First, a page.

Pros

  • Quick setup and easier installation with power through ethernet cable.
  • Past 30+ days of video stored on included 1 TB hard drive.
  • Access live video feed from PC or smartphone.
  • Free in-app motion alerts.
  • Can connect with traditional alarm system.
  • Competitive pricing.
  • No ongoing monthly fees which add up to $100+ a year with other cameras.

Cons

  • Doesn’t interact with other home automation protocols.
  • Can’t remotely reposition cameras.
  • No Mac OS X support (iOS app available).
  • No cloud storage option.

I received this unit for free to review with no editorial restrictions and no other compensation. All opinions expressed are my own. You can interact with Zmodo and enter periodic contests via their Facebook page.

OBi200 Adapter + Google Voice Installation Review

obi200After the announcement that Obihai VoIP adapters were officially supported by Google Voice, I bought one of their discounted Obi200 adapters. I wanted to learn more about this cheap alternative to landline phone service, and also compare the voice quality with my Ooma device.

Obihai adapters have been around since 2011, but this is the first Obi product I have purchased. I don’t know that the installation procedure was in the past, but I believe the official integration has made the installation even easier than before. Supposedly the authentication method is also more secure and your Google password is no longer stored. I thought about making a video, but it really wasn’t necessary.

  1. Open the box and plug in the cables. AC adapter, telephone line, and ethernet cable to router. All ports are clearly marked. All the cables are included except the phone cable which you should already have. The image below says it all:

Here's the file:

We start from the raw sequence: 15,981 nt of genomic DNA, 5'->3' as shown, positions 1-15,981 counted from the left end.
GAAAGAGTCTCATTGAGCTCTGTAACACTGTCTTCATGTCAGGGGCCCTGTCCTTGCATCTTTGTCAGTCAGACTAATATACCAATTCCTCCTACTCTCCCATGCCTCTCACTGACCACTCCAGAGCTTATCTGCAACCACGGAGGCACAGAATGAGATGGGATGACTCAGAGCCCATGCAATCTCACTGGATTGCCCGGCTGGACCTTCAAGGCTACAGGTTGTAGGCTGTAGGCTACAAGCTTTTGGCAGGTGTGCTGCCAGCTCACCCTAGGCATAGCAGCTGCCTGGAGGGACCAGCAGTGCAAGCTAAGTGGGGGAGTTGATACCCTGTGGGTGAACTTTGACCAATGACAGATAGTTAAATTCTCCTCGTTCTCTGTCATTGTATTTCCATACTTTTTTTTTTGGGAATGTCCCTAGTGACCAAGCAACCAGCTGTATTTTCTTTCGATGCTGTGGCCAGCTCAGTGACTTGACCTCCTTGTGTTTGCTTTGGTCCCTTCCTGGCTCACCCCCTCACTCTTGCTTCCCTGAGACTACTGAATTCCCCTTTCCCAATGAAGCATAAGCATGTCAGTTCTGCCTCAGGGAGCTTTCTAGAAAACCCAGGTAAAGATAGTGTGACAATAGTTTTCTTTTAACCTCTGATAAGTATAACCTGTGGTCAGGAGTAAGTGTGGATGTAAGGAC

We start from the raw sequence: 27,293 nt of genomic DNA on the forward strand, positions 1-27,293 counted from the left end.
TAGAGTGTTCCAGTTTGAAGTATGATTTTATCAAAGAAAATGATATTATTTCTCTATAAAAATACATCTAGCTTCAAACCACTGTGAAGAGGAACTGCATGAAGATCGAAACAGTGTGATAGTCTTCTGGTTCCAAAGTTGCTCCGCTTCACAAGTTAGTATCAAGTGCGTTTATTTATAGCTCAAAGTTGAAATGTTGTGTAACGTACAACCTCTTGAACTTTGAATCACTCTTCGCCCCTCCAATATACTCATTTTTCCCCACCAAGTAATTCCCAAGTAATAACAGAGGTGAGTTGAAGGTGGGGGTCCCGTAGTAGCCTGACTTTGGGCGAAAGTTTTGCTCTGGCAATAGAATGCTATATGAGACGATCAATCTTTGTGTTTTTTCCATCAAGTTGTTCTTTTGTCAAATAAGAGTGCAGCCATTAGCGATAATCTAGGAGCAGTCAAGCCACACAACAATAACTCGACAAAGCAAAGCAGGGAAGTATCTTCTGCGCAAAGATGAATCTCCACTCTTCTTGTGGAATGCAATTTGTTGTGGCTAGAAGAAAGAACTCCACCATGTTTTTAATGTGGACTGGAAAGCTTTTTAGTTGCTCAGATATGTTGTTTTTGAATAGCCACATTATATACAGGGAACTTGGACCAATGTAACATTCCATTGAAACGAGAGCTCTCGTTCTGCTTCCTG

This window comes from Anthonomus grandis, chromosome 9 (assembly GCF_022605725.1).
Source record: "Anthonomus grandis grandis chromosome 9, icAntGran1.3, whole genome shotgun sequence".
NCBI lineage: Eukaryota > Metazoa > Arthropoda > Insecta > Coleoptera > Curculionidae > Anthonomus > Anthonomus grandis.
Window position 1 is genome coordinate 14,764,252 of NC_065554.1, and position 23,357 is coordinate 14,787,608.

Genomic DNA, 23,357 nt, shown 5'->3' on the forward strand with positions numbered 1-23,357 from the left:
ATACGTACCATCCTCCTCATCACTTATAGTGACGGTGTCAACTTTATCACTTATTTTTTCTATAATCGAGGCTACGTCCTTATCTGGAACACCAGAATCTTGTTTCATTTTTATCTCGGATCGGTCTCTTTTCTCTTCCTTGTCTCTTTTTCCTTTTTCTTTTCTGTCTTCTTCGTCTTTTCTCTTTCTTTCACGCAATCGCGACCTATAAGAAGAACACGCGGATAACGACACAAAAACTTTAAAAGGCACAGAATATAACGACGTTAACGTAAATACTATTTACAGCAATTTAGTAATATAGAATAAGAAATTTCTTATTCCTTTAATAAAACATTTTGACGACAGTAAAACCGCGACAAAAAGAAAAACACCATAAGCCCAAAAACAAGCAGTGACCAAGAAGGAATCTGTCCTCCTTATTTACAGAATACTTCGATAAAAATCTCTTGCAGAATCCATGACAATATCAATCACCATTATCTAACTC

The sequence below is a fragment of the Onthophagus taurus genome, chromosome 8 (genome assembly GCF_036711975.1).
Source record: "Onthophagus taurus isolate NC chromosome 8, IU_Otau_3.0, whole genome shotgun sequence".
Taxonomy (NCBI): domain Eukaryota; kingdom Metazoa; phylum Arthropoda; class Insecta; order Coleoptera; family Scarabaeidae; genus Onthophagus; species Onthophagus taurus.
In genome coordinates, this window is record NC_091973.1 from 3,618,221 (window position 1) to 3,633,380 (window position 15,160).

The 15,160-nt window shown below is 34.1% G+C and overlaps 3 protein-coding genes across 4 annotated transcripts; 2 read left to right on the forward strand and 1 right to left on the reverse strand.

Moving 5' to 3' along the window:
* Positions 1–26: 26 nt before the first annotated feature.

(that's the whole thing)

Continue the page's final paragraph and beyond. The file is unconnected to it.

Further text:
obi200a

  2. Write down your unique Obi number. This is clearly printed on the bottom of the Obi200 box. Mine was 9 digits like “123 456 789″.
  3. Go to your computer and visit ObiTalk.com. Click on the link that says “Register” in the top right corner. Then just follow the directions. Dial a test phone number when it asks. It is easiest to use the “Sign in with Google Account” button since you already have one if you use Google Voice. I didn’t even have to type in my password. They didn’t require name, address, or credit card number. A few confirmation clicks, and that was it.

    obi200b

  4. Use your phone. I turned on my phone, listened to the dial tone, and called my cell phone. Success! Traditional phone service with unlimited calls within the US and Canada for the great price of $0 a month. The voice quality was fine, but I’ll test it out more over the next couple of weeks.

Total set-up time was under 10 minutes. If for some reason my directions don’t work, check out the official Obi200 Starter Guide [pdf] or their extensive set of tutorials. You can also add e911 service for $15 a year.